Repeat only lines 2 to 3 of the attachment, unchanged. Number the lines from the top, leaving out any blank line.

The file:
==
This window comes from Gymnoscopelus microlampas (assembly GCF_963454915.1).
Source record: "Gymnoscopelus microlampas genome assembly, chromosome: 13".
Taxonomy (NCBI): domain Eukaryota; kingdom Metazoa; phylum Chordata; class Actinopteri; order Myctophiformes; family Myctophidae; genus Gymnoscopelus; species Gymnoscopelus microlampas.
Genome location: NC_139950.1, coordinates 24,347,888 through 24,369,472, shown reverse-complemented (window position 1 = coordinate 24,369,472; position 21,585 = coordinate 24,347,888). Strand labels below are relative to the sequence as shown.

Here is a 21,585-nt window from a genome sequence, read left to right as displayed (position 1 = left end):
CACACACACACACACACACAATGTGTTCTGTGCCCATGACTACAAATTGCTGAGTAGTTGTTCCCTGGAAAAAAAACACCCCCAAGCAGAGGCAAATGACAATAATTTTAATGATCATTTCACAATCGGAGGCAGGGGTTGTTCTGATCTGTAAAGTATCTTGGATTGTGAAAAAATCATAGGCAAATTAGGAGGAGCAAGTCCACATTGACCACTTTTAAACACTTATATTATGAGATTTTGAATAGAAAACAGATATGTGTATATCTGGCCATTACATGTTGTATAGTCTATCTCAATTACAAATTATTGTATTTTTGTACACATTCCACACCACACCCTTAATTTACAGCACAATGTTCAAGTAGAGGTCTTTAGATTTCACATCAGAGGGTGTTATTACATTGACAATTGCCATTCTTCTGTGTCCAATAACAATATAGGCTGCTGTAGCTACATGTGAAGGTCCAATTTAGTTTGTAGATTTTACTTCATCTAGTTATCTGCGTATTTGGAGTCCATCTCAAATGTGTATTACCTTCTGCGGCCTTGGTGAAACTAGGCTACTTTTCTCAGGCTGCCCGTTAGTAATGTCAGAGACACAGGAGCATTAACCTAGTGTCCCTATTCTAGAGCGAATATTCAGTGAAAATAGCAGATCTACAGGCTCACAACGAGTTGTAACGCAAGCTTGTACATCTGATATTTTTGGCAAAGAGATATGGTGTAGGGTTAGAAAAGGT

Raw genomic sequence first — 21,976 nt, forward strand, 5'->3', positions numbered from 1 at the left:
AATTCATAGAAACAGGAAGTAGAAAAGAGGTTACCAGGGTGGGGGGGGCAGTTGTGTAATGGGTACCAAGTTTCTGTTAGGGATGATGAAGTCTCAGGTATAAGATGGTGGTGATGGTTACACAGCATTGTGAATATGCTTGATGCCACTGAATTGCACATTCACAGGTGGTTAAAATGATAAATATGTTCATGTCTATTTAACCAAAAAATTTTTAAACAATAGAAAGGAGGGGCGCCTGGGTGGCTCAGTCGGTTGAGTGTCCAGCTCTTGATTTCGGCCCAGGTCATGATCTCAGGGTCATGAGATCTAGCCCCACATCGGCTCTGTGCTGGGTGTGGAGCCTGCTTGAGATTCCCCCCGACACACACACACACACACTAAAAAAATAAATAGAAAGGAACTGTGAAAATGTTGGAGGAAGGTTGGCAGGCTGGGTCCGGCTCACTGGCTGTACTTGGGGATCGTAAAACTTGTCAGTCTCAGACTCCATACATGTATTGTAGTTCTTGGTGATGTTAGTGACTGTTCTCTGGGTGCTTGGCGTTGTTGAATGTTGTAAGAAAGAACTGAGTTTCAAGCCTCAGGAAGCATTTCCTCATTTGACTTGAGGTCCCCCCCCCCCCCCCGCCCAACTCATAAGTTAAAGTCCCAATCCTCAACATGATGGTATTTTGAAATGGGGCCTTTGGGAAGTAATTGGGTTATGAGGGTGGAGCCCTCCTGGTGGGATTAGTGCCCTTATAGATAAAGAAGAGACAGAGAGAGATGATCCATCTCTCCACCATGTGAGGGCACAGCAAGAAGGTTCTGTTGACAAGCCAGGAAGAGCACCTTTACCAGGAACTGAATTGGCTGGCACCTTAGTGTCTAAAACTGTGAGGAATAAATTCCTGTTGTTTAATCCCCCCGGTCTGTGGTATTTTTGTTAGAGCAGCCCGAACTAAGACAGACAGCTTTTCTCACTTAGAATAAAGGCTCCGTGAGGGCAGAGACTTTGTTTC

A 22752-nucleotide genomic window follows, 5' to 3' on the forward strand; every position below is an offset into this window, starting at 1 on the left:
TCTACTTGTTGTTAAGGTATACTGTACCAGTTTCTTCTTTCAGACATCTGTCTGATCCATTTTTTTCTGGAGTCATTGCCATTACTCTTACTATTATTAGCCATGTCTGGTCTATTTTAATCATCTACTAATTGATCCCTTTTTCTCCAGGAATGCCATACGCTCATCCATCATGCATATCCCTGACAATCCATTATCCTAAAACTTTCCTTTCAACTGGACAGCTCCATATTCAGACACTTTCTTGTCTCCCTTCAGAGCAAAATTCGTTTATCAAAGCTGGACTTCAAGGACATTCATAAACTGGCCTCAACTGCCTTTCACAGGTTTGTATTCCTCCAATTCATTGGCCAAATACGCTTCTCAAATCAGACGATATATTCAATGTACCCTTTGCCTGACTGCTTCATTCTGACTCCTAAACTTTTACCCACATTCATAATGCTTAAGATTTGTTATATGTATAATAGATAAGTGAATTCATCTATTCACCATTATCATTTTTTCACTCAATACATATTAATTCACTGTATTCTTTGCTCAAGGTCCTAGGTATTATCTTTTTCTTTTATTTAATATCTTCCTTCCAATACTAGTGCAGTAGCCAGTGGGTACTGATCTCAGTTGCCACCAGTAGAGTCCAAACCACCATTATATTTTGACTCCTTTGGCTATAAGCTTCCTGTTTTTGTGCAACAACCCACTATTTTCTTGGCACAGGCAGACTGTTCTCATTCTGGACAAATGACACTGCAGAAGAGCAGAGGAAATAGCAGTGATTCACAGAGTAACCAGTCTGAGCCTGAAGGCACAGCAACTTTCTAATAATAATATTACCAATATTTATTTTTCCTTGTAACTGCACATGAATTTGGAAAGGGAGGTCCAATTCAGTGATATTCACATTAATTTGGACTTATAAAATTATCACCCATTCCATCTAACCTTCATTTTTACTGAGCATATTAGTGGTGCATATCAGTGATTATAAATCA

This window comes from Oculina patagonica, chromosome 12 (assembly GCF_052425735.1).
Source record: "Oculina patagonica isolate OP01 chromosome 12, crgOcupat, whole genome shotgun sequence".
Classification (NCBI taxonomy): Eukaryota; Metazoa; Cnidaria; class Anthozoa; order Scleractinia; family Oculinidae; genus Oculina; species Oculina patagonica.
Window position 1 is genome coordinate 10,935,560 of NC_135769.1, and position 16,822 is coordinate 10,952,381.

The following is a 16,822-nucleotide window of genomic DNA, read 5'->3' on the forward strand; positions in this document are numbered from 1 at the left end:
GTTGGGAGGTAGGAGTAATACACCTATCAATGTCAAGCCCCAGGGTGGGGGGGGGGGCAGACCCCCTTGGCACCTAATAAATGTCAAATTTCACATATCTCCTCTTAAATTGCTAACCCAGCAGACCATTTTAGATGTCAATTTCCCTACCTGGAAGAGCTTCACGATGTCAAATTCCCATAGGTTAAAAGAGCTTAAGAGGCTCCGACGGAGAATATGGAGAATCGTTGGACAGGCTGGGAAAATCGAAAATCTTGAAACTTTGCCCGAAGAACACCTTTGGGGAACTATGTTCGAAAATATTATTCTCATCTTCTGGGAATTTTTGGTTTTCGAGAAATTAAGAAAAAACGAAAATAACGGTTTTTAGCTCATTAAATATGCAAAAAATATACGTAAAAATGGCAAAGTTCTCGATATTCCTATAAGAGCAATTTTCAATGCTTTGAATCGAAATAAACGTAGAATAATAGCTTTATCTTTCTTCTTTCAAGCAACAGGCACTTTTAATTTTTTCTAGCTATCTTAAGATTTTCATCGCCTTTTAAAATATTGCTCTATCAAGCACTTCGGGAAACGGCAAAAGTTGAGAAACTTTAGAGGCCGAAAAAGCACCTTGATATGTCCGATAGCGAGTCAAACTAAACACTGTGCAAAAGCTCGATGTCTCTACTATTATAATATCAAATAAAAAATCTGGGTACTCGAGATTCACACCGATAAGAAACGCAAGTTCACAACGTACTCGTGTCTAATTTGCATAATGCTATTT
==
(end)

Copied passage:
Source record: "Gymnoscopelus microlampas genome assembly, chromosome: 13".
Taxonomy (NCBI): domain Eukaryota; kingdom Metazoa; phylum Chordata; class Actinopteri; order Myctophiformes; family Myctophidae; genus Gymnoscopelus; species Gymnoscopelus microlampas.